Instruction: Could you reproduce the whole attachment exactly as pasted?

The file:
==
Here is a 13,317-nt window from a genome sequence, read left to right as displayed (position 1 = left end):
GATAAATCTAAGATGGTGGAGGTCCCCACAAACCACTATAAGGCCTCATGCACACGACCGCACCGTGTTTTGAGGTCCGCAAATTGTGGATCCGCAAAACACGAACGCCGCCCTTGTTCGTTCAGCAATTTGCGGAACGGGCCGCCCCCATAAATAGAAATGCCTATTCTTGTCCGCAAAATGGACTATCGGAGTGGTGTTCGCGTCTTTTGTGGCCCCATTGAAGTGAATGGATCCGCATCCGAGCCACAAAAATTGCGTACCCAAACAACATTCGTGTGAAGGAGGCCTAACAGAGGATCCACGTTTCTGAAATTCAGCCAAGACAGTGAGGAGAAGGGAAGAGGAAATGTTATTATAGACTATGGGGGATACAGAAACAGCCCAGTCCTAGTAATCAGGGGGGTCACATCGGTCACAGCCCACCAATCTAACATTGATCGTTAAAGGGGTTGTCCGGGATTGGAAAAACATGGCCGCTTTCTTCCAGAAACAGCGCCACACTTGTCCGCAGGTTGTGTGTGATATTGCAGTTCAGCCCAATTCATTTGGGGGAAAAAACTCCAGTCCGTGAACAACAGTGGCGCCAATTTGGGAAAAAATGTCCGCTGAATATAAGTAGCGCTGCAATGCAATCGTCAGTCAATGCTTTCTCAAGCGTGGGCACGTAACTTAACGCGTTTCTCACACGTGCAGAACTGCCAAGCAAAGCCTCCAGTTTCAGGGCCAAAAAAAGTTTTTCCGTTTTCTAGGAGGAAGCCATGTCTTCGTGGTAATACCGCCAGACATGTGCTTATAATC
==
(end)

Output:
Here is a 13,317-nt window from a genome sequence, read left to right as displayed (position 1 = left end):
GATAAATCTAAGATGGTGGAGGTCCCCACAAACCACTATAAGGCCTCATGCACACGACCGCACCGTGTTTTGAGGTCCGCAAATTGTGGATCCGCAAAACACGAACGCCGCCCTTGTTCGTTCAGCAATTTGCGGAACGGGCCGCCCCCATAAATAGAAATGCCTATTCTTGTCCGCAAAATGGACTATCGGAGTGGTGTTCGCGTCTTTTGTGGCCCCATTGAAGTGAATGGATCCGCATCCGAGCCACAAAAATTGCGTACCCAAACAACATTCGTGTGAAGGAGGCCTAACAGAGGATCCACGTTTCTGAAATTCAGCCAAGACAGTGAGGAGAAGGGAAGAGGAAATGTTATTATAGACTATGGGGGATACAGAAACAGCCCAGTCCTAGTAATCAGGGGGGTCACATCGGTCACAGCCCACCAATCTAACATTGATCGTTAAAGGGGTTGTCCGGGATTGGAAAAACATGGCCGCTTTCTTCCAGAAACAGCGCCACACTTGTCCGCAGGTTGTGTGTGATATTGCAGTTCAGCCCAATTCATTTGGGGGAAAAAACTCCAGTCCGTGAACAACAGTGGCGCCAATTTGGGAAAAAATGTCCGCTGAATATAAGTAGCGCTGCAATGCAATCGTCAGTCAATGCTTTCTCAAGCGTGGGCACGTAACTTAACGCGTTTCTCACACGTGCAGAACTGCCAAGCAAAGCCTCCAGTTTCAGGGCCAAAAAAAGTTTTTCCGTTTTCTAGGAGGAAGCCATGTCTTCGTGGTAATACCGCCAGACATGTGCTTATAATC